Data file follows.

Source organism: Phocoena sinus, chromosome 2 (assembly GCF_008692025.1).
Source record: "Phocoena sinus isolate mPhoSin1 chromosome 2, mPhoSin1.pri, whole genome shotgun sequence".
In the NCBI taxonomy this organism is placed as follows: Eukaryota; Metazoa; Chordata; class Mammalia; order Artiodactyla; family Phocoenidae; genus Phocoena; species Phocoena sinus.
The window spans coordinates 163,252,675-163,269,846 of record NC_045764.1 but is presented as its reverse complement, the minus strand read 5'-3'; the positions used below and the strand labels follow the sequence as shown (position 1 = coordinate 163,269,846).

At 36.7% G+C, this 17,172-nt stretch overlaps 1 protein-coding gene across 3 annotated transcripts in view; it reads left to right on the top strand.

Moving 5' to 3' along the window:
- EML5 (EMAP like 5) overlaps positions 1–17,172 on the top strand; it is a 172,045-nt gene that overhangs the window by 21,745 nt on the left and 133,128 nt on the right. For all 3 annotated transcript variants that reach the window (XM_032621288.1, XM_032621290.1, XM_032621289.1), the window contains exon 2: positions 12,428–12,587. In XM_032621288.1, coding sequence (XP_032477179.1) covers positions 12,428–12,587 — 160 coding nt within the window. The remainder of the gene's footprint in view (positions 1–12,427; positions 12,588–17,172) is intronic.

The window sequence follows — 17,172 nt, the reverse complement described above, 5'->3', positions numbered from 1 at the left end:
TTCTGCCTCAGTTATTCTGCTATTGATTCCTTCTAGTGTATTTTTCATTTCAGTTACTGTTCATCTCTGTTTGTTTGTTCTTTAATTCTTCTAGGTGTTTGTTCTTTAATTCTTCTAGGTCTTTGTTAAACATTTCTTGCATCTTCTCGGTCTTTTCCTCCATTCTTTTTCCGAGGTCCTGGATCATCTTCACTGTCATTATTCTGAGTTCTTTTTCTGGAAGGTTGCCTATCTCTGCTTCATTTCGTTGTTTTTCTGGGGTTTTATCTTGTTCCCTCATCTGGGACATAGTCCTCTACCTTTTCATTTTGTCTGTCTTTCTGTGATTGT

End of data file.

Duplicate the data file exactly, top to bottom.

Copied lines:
Source organism: Phocoena sinus, chromosome 2 (assembly GCF_008692025.1).
Source record: "Phocoena sinus isolate mPhoSin1 chromosome 2, mPhoSin1.pri, whole genome shotgun sequence".
In the NCBI taxonomy this organism is placed as follows: Eukaryota; Metazoa; Chordata; class Mammalia; order Artiodactyla; family Phocoenidae; genus Phocoena; species Phocoena sinus.
The window spans coordinates 163,252,675-163,269,846 of record NC_045764.1 but is presented as its reverse complement, the minus strand read 5'-3'; the positions used below and the strand labels follow the sequence as shown (position 1 = coordinate 163,269,846).

At 36.7% G+C, this 17,172-nt stretch overlaps 1 protein-coding gene across 3 annotated transcripts in view; it reads left to right on the top strand.

Moving 5' to 3' along the window:
- EML5 (EMAP like 5) overlaps positions 1–17,172 on the top strand; it is a 172,045-nt gene that overhangs the window by 21,745 nt on the left and 133,128 nt on the right. For all 3 annotated transcript variants that reach the window (XM_032621288.1, XM_032621290.1, XM_032621289.1), the window contains exon 2: positions 12,428–12,587. In XM_032621288.1, coding sequence (XP_032477179.1) covers positions 12,428–12,587 — 160 coding nt within the window. The remainder of the gene's footprint in view (positions 1–12,427; positions 12,588–17,172) is intronic.

The window sequence follows — 17,172 nt, the reverse complement described above, 5'->3', positions numbered from 1 at the left end:
TTCTGCCTCAGTTATTCTGCTATTGATTCCTTCTAGTGTATTTTTCATTTCAGTTACTGTTCATCTCTGTTTGTTTGTTCTTTAATTCTTCTAGGTGTTTGTTCTTTAATTCTTCTAGGTCTTTGTTAAACATTTCTTGCATCTTCTCGGTCTTTTCCTCCATTCTTTTTCCGAGGTCCTGGATCATCTTCACTGTCATTATTCTGAGTTCTTTTTCTGGAAGGTTGCCTATCTCTGCTTCATTTCGTTGTTTTTCTGGGGTTTTATCTTGTTCCCTCATCTGGGACATAGTCCTCTACCTTTTCATTTTGTCTGTCTTTCTGTGATTGT